When it came to crimes against the person, governments, for the longest time, told the citizens not to fight back but to cooperate with criminals to minimize the harm they might do. That changed, and the citizens began to take control of their own safety. Civilians all across the nation began arming themselves in the name of self defense.
Currently, a victim of cybercrime can't do much but report it and make repairs. But maybe that's changing, too, as we learn that Rep. Tom Graves (R-GA) has proposed a billed called the Active Cyber Defense Certainty Act (ACDC). From his news release:
The bill makes changes to the Computer Fraud and Abuse Act (CFAA) to allow the use of limited defensive measures that exceed the boundaries of one’s network in an attempt to identify and stop attackers. Once a cybercriminal is identified, the victim can share that information with law enforcement or try to disrupt an ongoing attack.
The enhanced flexibility will allow individuals and the private sector to develop and use tools that are currently restricted under the CFAA to protect their own network. Additionally, by allowing defenders to develop and deploy new tools, it will also serve as a disincentive for criminal hacking.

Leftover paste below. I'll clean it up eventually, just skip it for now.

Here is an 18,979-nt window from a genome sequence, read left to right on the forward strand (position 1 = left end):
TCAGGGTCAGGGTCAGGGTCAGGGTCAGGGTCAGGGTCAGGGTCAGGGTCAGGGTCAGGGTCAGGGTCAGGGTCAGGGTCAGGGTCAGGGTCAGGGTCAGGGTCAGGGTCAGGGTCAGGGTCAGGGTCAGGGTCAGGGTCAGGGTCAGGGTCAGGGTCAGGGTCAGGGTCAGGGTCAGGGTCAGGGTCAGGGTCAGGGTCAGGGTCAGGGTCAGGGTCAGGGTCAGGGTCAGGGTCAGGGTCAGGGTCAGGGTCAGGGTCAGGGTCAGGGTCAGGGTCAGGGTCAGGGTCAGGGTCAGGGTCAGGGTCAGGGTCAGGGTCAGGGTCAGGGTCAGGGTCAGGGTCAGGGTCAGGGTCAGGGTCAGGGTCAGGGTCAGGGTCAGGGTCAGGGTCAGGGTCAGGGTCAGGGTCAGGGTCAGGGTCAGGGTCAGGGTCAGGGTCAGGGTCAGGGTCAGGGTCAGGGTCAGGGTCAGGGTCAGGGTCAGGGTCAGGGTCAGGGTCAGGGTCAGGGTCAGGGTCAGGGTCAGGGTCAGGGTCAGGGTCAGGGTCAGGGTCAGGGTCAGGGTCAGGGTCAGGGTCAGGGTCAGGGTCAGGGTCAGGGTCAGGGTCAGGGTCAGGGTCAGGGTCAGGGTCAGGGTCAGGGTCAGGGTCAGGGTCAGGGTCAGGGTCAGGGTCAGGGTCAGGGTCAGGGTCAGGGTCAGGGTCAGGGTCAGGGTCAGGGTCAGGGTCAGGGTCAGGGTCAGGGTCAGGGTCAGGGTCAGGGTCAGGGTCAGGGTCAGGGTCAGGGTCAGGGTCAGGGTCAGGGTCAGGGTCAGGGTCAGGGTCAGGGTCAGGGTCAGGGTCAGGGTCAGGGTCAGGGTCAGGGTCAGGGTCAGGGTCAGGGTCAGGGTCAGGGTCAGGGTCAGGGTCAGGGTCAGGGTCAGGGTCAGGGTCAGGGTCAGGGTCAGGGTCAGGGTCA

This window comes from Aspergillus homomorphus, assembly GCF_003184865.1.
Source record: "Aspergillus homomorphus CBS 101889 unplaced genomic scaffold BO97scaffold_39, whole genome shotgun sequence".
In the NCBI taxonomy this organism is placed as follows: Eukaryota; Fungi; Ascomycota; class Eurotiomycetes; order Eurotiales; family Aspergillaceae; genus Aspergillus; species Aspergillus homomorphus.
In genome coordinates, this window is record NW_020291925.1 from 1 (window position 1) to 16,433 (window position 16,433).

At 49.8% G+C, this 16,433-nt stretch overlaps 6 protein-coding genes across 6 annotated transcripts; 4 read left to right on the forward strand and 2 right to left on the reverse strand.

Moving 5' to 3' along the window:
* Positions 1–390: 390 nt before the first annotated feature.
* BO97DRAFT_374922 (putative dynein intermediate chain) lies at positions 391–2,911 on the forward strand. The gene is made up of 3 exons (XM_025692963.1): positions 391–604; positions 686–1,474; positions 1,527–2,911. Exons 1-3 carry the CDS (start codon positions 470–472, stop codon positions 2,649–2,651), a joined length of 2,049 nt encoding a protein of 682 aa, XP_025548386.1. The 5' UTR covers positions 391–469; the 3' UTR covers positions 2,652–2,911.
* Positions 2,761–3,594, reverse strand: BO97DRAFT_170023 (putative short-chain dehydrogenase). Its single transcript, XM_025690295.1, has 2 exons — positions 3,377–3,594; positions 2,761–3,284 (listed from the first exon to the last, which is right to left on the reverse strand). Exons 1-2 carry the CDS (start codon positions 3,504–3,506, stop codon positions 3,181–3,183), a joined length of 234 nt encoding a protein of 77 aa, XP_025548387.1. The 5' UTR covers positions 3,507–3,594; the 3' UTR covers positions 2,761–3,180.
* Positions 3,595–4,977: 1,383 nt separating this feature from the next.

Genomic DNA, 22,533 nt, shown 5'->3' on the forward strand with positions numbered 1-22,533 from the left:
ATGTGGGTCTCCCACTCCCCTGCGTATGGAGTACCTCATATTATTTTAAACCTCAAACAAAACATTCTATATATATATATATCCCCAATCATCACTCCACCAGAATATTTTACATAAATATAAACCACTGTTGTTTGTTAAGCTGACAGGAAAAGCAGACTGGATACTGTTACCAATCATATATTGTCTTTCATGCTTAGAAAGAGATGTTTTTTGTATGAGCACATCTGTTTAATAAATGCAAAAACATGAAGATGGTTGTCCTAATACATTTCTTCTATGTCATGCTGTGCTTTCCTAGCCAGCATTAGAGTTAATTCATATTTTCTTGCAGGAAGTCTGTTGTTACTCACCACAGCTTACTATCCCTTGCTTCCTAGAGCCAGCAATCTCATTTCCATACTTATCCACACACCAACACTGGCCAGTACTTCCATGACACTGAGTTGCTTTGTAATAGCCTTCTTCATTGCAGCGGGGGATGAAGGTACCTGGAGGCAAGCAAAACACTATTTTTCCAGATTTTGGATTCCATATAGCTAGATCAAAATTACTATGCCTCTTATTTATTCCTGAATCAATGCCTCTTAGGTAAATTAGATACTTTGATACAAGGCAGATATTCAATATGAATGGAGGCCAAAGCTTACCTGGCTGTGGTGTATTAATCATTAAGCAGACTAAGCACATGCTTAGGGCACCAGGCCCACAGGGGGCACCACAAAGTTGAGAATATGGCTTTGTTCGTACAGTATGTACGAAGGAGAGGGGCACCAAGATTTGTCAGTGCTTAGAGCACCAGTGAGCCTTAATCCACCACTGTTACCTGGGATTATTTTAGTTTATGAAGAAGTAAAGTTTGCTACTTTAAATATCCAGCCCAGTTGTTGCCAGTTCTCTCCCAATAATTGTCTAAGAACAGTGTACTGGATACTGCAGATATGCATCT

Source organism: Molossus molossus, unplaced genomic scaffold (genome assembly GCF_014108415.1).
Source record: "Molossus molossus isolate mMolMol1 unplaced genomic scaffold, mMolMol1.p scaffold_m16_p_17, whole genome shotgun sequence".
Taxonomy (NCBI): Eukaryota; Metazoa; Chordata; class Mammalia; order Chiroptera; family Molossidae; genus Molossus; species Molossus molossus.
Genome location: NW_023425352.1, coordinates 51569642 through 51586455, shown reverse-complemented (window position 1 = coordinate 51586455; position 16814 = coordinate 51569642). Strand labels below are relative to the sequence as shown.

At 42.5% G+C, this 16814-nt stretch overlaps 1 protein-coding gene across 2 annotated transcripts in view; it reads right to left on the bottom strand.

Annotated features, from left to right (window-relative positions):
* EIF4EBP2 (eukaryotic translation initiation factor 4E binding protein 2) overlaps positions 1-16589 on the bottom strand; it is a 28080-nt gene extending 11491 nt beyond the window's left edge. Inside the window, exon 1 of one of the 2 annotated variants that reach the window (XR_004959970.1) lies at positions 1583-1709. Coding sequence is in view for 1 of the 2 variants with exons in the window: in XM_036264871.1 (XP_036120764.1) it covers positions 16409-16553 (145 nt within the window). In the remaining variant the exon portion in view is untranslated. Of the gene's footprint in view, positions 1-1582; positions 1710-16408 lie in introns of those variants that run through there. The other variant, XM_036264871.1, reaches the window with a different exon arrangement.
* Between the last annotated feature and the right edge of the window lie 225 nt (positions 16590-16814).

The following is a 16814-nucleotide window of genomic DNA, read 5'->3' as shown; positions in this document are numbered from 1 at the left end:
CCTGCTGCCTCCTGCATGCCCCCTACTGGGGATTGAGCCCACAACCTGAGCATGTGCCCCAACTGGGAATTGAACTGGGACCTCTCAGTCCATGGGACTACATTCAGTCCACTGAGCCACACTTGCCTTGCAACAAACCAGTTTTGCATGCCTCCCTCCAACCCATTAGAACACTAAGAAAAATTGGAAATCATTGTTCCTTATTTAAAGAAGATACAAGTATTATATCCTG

“This bill is about empowering individuals to defend themselves online, just as they have the legal authority to do during a physical assault,” said Rep. Graves. “While the bill doesn’t solve every problem, it’s an important first step. I hope my bill helps individuals defend themselves against cybercriminals while igniting a conversation that leads to more ideas and solutions that address this growing threat.”
Oh sure, there could be missteps, and innocent people might get caught in the crossfire. Robert Chesney discusses some of the issues at Legislative Hackback: Notes on the Active Cyber Defense Certainty Act discussion draft. One of them is obvious. An attack might proceed through several computers before it reaches the intended victim. A hackback might have to take the reverse route even though the owners of those computers may have also been innocent victims.
We worried about innocent victims when we armed civilians, too. There's always that risk. All the more reason for adequate training of those to whom the cyber-defensive tools are entrusted. Meanwhile, it would be satisfying revenge to picture a hacker staring at his computer realizing all his data have just been sent to the FBI through a reverse hack.